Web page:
Peacock Cichlid - Guide on care, breeding, raising fry & forum
This page is devoted to raising Peacock cichlids and we'd love to hear your experiences or questions at the bottom of this page! The below-shown article describes diet, breeding, feeding, habitat, demands on water chemistry and we also focused on raising the fry.
Aulonocara is a genus of African cichlids most commonly known as Peacock Cichlids. They are very popular among the aquarium industry because of their brilliant colours and also because they are peaceful and fairly easy to care for. There are more than 20 known Aulonocara species and subspecies based on their variations of colours and characteristics. This eye catching fish is nicknamed the Peacock Cichlid for its similarity to the bird it is named after because the males are bright and colourful while the females are plain and not quite as attractive.
The Aulonocara cichlids were once classified as Haplochromines but were later separated into their own group. Both Aulonocara and Haplochromines are generally peaceful fish that mostly live in open water. This was a great contrast to the Mbuna Cichlids who are aggressive, territorial, and they live in the rocky cliffs of the lake. After all the word “Mbuna” means “rock fish” in the language spoken around Lake Malawi. Any Lake Malawi Cichlid that was not Mbuna was automatically classified as Haplochromine until it was discovered the Aulonocara cichlids were a separate genus.
Peacock Cichlids reach lengths between 4 - 6 inches (~ 10 - 15 cm). They come in a wide variety of colours and colour combinations usually consisting of blue, orange, red, yellow, grey, black and white. Peacocks have and elongated body shape with vertical stripes. Many times, their cheeks and faces are a different colour from the rest of their body.
Peacock Cichlids come from the fresh waters of Lake Malawi in the East African Rift Valley. These cichlids stick mostly to the open water and sandy bottom of this lake but some species are also known to run in and out of the edges of the rocky cliffs.
Aulonocara prefer their water to be hard and alkaline because those are the natural conditions of Lake Malawi. Their preference in pH ranges between 7.5 and 9.0, with a temperature ranging from 75 - 81°F (~ 24 - 27°C).
In the Aquarium:
Peacock Cichlids will thrive in aquariums that are 50 gallons (~ 190 litres, 42 Imperial gallons) or larger. They are open water dwellers that prefer to have a rocky set up with plenty of caves toward the back and sides of the aquarium. A little bit of hardy, robust vegetation would be a great addition to the aquarium since cichlids tend to be a little rough on plants. Peacock Cichlids prefer a little bit of a sandy bottom to reflect their natural habitat. These fish will live well with each other as well as other peaceful cichlids and bottom dwellers but they are not to be trusted with fish that are small enough to fit in their mouths. They might be aggressive toward other fish when establishing territories but will otherwise accept one another.
Aulonocara are omnivorous fish and can be fed a variety of prepared flake or pellet foods. Live or frozen foods should also be incorporated into their diet for extra protein. Bloodworms, snails and brine shrimp are a great addition to their diet a couple of times a week.
The male Peacock Cichlids are brightly coloured when they reach sexual maturity and they display “egg spots” on their anal fins. These “egg spots” are very important in the breeding process. The females of this species generally have brownish-grey or silvery colouration. When males are immature it is difficult to tell the sexes apart from one another.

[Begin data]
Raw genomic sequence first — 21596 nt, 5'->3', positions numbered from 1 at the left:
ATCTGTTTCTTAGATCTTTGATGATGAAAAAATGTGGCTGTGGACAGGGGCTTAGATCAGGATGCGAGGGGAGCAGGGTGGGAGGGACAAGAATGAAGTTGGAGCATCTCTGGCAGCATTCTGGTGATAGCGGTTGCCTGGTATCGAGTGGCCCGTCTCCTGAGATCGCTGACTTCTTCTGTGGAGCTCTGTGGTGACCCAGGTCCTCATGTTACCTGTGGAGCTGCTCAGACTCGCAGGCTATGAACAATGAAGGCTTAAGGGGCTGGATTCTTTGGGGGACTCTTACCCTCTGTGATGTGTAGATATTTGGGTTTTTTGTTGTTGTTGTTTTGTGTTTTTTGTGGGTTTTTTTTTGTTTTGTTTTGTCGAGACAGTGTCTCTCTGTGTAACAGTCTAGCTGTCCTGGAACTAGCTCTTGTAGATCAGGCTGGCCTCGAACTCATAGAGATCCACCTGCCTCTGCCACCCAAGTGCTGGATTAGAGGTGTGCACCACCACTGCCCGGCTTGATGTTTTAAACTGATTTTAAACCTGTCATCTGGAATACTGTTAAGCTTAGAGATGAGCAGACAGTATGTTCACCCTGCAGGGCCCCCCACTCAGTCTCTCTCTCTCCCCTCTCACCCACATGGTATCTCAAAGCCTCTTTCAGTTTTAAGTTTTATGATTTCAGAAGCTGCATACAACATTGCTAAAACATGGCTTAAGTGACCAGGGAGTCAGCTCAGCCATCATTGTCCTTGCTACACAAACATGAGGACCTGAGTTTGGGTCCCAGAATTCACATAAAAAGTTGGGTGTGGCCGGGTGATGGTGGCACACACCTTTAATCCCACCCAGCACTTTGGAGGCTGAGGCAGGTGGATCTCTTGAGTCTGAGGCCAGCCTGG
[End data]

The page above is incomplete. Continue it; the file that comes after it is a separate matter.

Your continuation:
Aulonocara are ovophile mouth brooders which mean fertilization, incubation and hatching will all take place in the mouth of the female. To start, the male will dig a pit in the sand or substrate. The female will lay her eggs in the pit and take them into her mouth. The male Peacock Cichlid has “egg spots” on his anal fin which the female thinks are eggs she has not yet picked up. She will pick at the “egg spots” on the male’s anal fin with her mouth and this will trigger a release of sperm. The female will take the sperm into her mouth where the eggs are waiting to be fertilized. The female will carry roughly 50 eggs in her modified throat pouch for 21 days. During this period the female will not eat which will cause her to become weak, so it is a good idea to separate her from the rest of the fish. Once the eggs hatch and the fry become free swimming, they will remain close to the mother’s mouth where they will be able to seek refuge at any sign of danger. Peacock Cichlids are great parents and will raise their fry until they are old enough to fend for themselves.
Once the fry have absorbed their yolk sacs and the mother has let them out of her mouth they are ready to eat fry foods. The fry will be able to eat foods such as newly hatched brine shrimp and First Bites which is a highly nutritional food in powder form. The mother will let her brood hide in her mouth if she suspects there is danger present.
- Focus on Freshwater Aquarium Fish by Geoff Rogers and Nick Fletcher
- The Encyclopedia of Aquarium Fish by Dick Mills
Questions and answers
The following answer was moved here on March 25th 2011 due to merging aqua-fish.net/answers with related articles. You're welcome to submit your own questions as long as they're unique and not yet answered on this page, use a form at the bottom of this page for this purpose, please.
When do Peacock cichlids get their colour?
Answer: Peacock cichlids do not show any colouration as juveniles and look quite drab; as they mature the colours will start to show through, normally at about 6 months.